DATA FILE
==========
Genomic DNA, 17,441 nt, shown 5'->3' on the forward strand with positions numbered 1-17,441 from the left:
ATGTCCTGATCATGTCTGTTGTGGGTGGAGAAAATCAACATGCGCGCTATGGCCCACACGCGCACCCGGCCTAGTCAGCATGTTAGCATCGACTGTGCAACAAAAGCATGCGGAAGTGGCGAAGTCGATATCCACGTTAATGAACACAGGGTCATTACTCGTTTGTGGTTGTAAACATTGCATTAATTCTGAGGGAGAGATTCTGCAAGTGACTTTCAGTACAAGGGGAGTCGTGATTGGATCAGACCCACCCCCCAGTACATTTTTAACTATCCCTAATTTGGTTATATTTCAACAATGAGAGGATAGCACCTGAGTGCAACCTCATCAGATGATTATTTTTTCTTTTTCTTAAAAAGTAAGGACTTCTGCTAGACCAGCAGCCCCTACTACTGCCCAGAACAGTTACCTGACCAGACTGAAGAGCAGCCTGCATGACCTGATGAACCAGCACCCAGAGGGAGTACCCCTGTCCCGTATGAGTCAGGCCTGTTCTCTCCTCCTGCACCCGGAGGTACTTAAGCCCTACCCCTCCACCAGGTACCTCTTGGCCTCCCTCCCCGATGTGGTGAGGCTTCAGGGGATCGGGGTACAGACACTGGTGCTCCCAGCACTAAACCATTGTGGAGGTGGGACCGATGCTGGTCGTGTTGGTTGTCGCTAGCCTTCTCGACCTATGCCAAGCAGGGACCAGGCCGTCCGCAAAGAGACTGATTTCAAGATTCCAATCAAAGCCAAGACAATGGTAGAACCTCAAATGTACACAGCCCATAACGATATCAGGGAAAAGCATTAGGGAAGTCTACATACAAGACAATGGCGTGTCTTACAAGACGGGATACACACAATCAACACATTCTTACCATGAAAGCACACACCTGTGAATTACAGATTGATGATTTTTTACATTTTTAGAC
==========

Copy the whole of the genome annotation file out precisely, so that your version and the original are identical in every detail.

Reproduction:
Genomic DNA, 17,441 nt, shown 5'->3' on the forward strand with positions numbered 1-17,441 from the left:
ATGTCCTGATCATGTCTGTTGTGGGTGGAGAAAATCAACATGCGCGCTATGGCCCACACGCGCACCCGGCCTAGTCAGCATGTTAGCATCGACTGTGCAACAAAAGCATGCGGAAGTGGCGAAGTCGATATCCACGTTAATGAACACAGGGTCATTACTCGTTTGTGGTTGTAAACATTGCATTAATTCTGAGGGAGAGATTCTGCAAGTGACTTTCAGTACAAGGGGAGTCGTGATTGGATCAGACCCACCCCCCAGTACATTTTTAACTATCCCTAATTTGGTTATATTTCAACAATGAGAGGATAGCACCTGAGTGCAACCTCATCAGATGATTATTTTTTCTTTTTCTTAAAAAGTAAGGACTTCTGCTAGACCAGCAGCCCCTACTACTGCCCAGAACAGTTACCTGACCAGACTGAAGAGCAGCCTGCATGACCTGATGAACCAGCACCCAGAGGGAGTACCCCTGTCCCGTATGAGTCAGGCCTGTTCTCTCCTCCTGCACCCGGAGGTACTTAAGCCCTACCCCTCCACCAGGTACCTCTTGGCCTCCCTCCCCGATGTGGTGAGGCTTCAGGGGATCGGGGTACAGACACTGGTGCTCCCAGCACTAAACCATTGTGGAGGTGGGACCGATGCTGGTCGTGTTGGTTGTCGCTAGCCTTCTCGACCTATGCCAAGCAGGGACCAGGCCGTCCGCAAAGAGACTGATTTCAAGATTCCAATCAAAGCCAAGACAATGGTAGAACCTCAAATGTACACAGCCCATAACGATATCAGGGAAAAGCATTAGGGAAGTCTACATACAAGACAATGGCGTGTCTTACAAGACGGGATACACACAATCAACACATTCTTACCATGAAAGCACACACCTGTGAATTACAGATTGATGATTTTTTACATTTTTAGAC